Was the Environment for Primordial Life Hypersaline?
http://www.ncbi.nlm.nih.gov/entrez/query.fcgi?cmd=Retrieve&db=PubMed&list_uids=9783186&dopt=Abstract

Ian Dundas, University of Bergen


This journal article explores the possibility that Halobacteria may have been one of the original forms of life. Many scientists are turning to Archaea as having a role in the origin of life, but bypass halophiles due to their general aerobic nature. The author argues that the prebiotic world might have been an aqueous hypersaline environment. The author also argues that Halobacteria should not be dismissed as candidates because they have versatility in ATP production, are nonconformists, and are able to protect themselves against photodestruction (destruction by light, the Sun) through the use of bacteriorhodopsin.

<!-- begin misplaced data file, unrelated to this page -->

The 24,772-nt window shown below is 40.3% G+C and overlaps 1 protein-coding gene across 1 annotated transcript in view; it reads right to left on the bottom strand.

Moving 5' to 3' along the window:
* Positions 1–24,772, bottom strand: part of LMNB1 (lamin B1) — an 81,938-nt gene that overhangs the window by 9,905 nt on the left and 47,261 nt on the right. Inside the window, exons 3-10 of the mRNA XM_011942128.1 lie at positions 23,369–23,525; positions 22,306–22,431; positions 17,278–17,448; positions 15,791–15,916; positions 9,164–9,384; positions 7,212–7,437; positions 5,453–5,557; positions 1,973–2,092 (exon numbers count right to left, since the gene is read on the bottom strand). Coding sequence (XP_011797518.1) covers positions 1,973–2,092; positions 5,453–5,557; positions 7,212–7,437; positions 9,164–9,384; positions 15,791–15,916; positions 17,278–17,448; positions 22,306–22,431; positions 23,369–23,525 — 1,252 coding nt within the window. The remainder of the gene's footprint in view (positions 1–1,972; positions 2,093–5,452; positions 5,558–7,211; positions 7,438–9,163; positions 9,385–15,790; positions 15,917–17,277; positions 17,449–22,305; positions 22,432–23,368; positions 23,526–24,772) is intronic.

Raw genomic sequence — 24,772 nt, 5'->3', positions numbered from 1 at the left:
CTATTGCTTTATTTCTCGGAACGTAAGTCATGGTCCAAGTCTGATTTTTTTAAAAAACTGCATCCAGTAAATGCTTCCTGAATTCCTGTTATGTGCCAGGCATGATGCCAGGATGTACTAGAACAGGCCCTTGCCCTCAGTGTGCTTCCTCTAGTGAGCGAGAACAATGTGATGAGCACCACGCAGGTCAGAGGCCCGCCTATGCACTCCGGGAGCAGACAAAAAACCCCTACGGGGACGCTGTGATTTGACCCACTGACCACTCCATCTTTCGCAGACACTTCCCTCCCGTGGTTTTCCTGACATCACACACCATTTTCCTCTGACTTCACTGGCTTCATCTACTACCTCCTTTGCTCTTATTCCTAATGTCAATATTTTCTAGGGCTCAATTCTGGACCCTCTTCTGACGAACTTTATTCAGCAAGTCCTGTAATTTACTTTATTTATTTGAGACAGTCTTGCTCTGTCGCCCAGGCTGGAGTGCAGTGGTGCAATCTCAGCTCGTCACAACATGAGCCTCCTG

Subject: Biology:Evolution:Principles, Patterns, Biology:Astrobiology, Microbiology
Resource Type: Scientific Resources:Overview/Reference Work
Grade Level: Graduate/Professional, College Upper (15-16), College Lower (13-14)
Extreme Environments: Hypersaline
Topics: Biosphere:Evolution:Processes, Biosphere:Astrobiology, Microbiology, Evolution:Principles